26 - 27 November 2009

Way Beyond the Cascade: Reinterpreting National Systems of Innovation - Perspectives of an Innovation-oriented Research of Science Systems


It is widely acknowledged that economies in the 21st century are heavily dependent upon knowledge. In this context, the university does not only play a critical role in the performance of any advanced society in the OECD world, but it has also played that role in expanding the stock of useful knowledge for a long time. While such descriptions may appear obvious, in particular to an audience in Germany, where the research university was created in the last few decades of the 19th century, it is nonetheless important to discuss its current and future role for innovation in an information economy.

Nathan Rosenberg is Professor of Economics (Emeritus) in the Department of Economics at Stanford University. He is also Senior Fellow at the Stanford Institute for Economic Policy Research.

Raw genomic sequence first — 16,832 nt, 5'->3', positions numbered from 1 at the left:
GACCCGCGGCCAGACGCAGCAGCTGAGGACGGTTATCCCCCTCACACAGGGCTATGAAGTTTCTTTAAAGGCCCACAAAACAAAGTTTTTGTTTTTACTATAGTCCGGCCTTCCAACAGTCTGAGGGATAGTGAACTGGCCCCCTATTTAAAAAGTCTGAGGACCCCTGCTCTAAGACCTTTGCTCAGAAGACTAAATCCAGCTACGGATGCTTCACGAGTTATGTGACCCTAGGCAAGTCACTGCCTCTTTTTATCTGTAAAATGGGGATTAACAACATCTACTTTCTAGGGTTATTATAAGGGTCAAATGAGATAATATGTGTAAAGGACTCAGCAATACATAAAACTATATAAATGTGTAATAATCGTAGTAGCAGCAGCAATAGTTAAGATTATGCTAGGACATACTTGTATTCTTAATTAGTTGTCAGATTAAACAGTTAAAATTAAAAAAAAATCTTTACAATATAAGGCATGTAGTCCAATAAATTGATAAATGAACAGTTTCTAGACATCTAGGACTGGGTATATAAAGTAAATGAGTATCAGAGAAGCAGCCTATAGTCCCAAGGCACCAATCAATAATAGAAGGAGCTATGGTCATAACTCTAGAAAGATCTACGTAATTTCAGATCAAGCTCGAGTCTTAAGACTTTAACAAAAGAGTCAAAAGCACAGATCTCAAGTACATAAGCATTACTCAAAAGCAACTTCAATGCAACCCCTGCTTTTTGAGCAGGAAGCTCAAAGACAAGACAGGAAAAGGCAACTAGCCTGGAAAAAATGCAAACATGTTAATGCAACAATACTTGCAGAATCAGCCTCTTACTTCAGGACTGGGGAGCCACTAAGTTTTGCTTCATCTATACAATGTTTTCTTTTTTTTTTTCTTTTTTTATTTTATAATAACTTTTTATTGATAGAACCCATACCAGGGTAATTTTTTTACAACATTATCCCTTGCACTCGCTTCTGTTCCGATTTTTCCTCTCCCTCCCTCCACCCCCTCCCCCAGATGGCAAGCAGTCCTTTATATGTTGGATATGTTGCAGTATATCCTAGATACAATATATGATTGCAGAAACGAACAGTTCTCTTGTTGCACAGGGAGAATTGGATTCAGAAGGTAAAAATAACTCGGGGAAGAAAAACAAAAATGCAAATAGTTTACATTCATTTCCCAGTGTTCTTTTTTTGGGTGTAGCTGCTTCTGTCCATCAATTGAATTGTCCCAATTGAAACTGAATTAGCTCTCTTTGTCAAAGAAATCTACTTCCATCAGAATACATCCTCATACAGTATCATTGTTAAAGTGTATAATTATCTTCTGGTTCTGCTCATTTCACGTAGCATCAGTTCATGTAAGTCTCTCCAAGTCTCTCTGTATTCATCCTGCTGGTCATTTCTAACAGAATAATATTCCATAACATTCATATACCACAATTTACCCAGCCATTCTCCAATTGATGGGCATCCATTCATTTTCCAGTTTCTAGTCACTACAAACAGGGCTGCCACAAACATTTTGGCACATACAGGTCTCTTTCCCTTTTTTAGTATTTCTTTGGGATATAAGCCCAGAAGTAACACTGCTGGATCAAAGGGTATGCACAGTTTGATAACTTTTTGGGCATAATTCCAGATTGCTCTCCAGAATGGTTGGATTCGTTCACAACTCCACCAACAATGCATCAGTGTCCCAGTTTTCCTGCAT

Nathan Rosenberg’s primary research activities have been in the economics of technological change. His publications have addressed both the questions of the determinants and the consequences of technological change. His research has examined the diversity of the forces generating technological change across industrial boundary lines, as well as the mutual influences between scientific research and technological innovation. Nathan Rosenberg’s books include Perspectives on Technology (1976), Inside the Black Box (1983), Technology and the Pursuit of Economic Growth (with David Mowery; 1991), How the West Grew Rich (with L.E. Birdzell, Jr.; 1986), Exploring the Black Box (1994), The Emergence of Economic Ideas (1994), Paths of Innovation (with David Mowery; 1998), Schumpeter and the Endogeneity of Technology (2000), and most recently, Studies on Science and the Innovation
Process (2009).

The Guest Lecture is hosted by the WZB Research Group ‚Science Policy Studies‘.

Tim Flink
flink [at] wzb.eu
WZB, Reichpietschufer 50, 10785 Berlin, Raum A 300
26 - 27 November 2009
Start 5:00 pm
Forschungsgruppe "Science Policy Studies" des WZB und dem Institut für Wissenschaft und Technologie an der Universität Bielefeld